This picture actually has two classes... beginning bead crochet and advance bead crochet ropes. I already talked about the advanced class in my last post, so this will be about the beginning class.

I am teaching this class twice. The first time has already past - it was at the beginning of this month - but I was so excited to have a full class! We all had lots of fun and I really enjoyed seeing everyone's show and tell on what they had made between the first and second class. The invisible seam was a bit complicated and it has forced me to re think the start of a bead crochet rope to make it flatter in order to see those little beads and know where to insert the needle next. Most of my students got it, but the couple that didn't will need this help and I will share this info as soon as I figure it out! :-) I am also planning on applying this new starting to the second time that this class will be offered at the beginning of December. :-) I have a little time between now and then, so I hope I will have a good grasp to what I'll be teaching. :-)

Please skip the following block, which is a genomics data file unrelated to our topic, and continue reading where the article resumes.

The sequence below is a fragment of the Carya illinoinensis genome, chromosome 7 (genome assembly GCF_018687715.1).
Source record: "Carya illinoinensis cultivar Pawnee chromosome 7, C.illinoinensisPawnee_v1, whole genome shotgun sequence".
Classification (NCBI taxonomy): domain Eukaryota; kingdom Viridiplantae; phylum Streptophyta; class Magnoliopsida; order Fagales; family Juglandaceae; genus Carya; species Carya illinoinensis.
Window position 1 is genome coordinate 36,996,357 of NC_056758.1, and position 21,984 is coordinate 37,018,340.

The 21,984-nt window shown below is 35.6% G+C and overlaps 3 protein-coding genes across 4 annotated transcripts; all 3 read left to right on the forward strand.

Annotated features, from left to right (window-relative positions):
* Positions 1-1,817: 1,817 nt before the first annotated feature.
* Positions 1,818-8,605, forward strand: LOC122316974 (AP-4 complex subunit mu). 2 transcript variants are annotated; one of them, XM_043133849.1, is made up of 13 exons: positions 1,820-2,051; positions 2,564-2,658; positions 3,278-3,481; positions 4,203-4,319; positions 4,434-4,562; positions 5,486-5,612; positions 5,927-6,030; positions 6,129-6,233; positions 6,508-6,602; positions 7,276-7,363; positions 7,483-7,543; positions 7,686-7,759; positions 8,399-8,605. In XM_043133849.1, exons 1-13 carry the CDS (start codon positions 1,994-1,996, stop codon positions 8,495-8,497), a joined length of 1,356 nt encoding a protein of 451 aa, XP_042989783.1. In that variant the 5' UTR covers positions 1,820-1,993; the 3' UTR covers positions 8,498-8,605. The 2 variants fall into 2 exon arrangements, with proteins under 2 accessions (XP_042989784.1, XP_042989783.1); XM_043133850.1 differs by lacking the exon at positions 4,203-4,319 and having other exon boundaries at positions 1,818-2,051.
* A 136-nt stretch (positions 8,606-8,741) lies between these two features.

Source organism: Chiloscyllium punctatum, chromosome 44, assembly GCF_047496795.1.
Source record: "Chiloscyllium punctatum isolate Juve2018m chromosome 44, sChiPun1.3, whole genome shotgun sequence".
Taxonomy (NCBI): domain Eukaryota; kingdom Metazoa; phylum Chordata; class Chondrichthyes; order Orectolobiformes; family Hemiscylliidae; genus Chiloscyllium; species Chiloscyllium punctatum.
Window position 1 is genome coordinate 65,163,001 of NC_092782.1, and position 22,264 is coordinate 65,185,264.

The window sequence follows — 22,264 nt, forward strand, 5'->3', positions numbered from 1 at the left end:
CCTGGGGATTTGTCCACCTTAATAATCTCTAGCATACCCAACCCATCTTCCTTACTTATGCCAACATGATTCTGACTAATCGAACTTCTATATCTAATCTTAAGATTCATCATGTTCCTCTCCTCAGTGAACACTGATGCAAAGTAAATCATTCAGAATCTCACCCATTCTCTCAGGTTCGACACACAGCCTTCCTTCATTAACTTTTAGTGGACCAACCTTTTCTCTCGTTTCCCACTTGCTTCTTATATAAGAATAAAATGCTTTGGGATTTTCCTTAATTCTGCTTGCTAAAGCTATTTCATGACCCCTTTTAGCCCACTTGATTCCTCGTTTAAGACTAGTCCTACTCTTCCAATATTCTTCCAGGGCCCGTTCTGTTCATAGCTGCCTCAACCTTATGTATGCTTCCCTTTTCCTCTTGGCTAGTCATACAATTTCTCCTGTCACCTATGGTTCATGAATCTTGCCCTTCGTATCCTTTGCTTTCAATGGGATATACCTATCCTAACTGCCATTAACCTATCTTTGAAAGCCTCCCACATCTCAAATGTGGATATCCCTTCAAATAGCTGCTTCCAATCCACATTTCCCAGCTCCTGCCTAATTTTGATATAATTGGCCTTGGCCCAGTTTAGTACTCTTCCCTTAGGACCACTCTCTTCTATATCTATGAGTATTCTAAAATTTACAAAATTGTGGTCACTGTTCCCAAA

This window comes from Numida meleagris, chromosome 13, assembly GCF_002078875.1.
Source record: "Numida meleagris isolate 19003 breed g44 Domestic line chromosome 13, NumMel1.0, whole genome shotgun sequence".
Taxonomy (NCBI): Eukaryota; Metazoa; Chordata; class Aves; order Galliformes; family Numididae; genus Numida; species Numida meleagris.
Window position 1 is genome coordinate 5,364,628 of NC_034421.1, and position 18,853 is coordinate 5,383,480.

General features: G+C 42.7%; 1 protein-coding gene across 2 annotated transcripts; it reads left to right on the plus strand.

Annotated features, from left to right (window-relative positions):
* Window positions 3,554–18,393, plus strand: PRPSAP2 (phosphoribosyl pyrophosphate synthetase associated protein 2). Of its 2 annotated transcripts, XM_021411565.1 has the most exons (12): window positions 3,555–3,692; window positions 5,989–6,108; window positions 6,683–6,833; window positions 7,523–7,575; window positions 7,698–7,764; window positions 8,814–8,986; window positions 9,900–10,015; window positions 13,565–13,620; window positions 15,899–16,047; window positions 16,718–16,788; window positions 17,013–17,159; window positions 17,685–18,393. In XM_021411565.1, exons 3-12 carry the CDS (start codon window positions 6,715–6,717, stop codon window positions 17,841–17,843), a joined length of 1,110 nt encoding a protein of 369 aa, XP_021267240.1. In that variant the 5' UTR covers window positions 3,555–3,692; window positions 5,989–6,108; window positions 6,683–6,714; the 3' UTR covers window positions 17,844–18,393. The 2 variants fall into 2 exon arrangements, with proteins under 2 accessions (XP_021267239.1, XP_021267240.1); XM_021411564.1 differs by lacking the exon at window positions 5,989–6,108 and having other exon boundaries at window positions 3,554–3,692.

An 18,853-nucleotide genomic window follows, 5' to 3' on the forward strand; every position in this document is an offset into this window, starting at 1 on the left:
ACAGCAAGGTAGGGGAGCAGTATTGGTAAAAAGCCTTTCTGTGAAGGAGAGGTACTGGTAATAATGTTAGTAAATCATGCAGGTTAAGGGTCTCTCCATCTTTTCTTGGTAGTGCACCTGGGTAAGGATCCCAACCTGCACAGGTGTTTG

There are still a few more classes to share, but I'll post those a bit later. :-)

Take care!


Friday, August 6, 2010

My Classes :-)

Okay, I think I deserve some bragging rights here. I proposed 9 classes to my local yarn shop, Fiber Factory in Mesa, and got all 9 accepted!! :-) :-) I was so happy that I was speechless! So here I am to do some bragging and show off some of my classes. :-)

I've played with this bead crochet technique long before I knew it had an official name, Russian Loop or Turkish Loop. This beauty was made with 6mm bugle beads and size 11/0 seed beads. The whole body of the lariat is crocheted but the ends are beaded fringe. I will be teaching this class in two, two hour parts on October 22 and 29. The first two hours will be learning how to strings the beads and how to start making this beauty. Since there is a bit or repetitiveness and not enough time to finish the whole thing, you will take home the rest of the project to finish at home, then come back for part 2. This lesson you will learn to put the lariat together using focal beads and bead caps and learn to make the beaded fringe. :-)